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Chicago Sun-Times Editorial Board Slams Richard Irvin Donor Ken Griffin for Hypocritically Profiting from Gun Money
The Chicago Sun-Times editorial board slammed billionaire Ken Griffin yesterday for pouring millions into Richard Irvin’s “tough on crime” campaign for governor while his company invests millions in gun manufacturers.
Griffin has branded himself and Irvin as advocates for public safety. But weapons manufactured by companies within Citadel’s portfolio account for nearly one of every four guns recovered by police and used in Chicago homicides since 2017.
“Given this concern, you’d think Griffin would be outraged to learn Citadel and Citadel Securities have $86 million in investments and holdings in gun and ammunition makers,” the editorial board reported.
“You absolutely cannot be a voice about crime and murder or shootings on our streets when your company is a major investor in gun manufacturers,” said the Rev. Michael Pfleger, pastor of Faith Community of St. Sabina Church.
This isn’t the first time Griffin and Irvin have been called out for their bogus public safety platform. Last week, the Chicago Tribune exposed Irvin for helping clients accused of the same violent crimes he slams in campaign ads.
Read below for key excerpts from the editorial:
Chicago billionaire Kenneth Griffin, with his vast wealth, is a loud voice in city and state politics and issues.
When he’s not bankrolling Republican gubernatorial candidates such as former Gov. Bruce Rauner and current GOP hopeful, Aurora Mayor Richard Irvin, you might find him in front of an Economic Club of Chicago audience, threatening to relocate his $46 billion hedge fund company, Citadel, because of the city’s crime and gun violence.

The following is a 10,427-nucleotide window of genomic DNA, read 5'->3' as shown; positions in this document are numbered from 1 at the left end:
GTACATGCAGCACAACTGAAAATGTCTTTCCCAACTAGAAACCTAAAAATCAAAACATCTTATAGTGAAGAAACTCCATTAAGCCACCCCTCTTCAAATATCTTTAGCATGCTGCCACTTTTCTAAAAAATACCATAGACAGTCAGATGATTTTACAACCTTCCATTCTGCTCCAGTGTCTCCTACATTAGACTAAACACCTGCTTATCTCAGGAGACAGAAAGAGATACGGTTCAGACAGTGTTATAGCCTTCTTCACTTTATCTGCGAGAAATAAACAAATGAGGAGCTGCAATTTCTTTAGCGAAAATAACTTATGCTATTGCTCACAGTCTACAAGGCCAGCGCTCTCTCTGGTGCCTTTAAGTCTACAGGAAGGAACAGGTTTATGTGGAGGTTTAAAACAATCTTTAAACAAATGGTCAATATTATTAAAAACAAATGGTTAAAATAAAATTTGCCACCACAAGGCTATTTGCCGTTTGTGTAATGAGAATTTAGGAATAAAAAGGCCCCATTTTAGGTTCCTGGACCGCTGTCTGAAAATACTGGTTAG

“It’s becoming ever more difficult to have [Chicago] as our global headquarters, a city which has so much violence,” he said last October. “I mean, Chicago is like Afghanistan — on a good day. That’s a problem.”
Given this concern, you’d think Griffin would be outraged to learn Citadel and Citadel Securities have $86 million in investments and holdings in gun and ammunition makers, as WBEZ reported last week.
“You absolutely cannot be a voice about crime and murder or shootings on our streets when your company is a major investor in gun manufacturers,” the Rev. Michael Pfleger, pastor of Faith Community of St. Sabina Church, said in response to the report.
The reverend’s right.
According to the WBEZ report, also published in the Sun-Times, weapons manufactured by companies within Citadel’s portfolio account for nearly one of every four guns that were recovered by cops and used in Chicago homicides since 2017.
But Griffin knows now. And rather than merely address technicalities, he could use his voice and position to rise to the moment and initiate an open, honest, sorely needed dialogue about this country’s gun problem and the role played by weapons and ammunitions manufacturers.
And, heck, if he really wanted to show he was serious about it, Griffin could divest in those companies and urge others to do the same.
Scrutiny like this is often the price of admission for playing so openly in the public arena.
Sometimes the moment calls for action instead of just talk.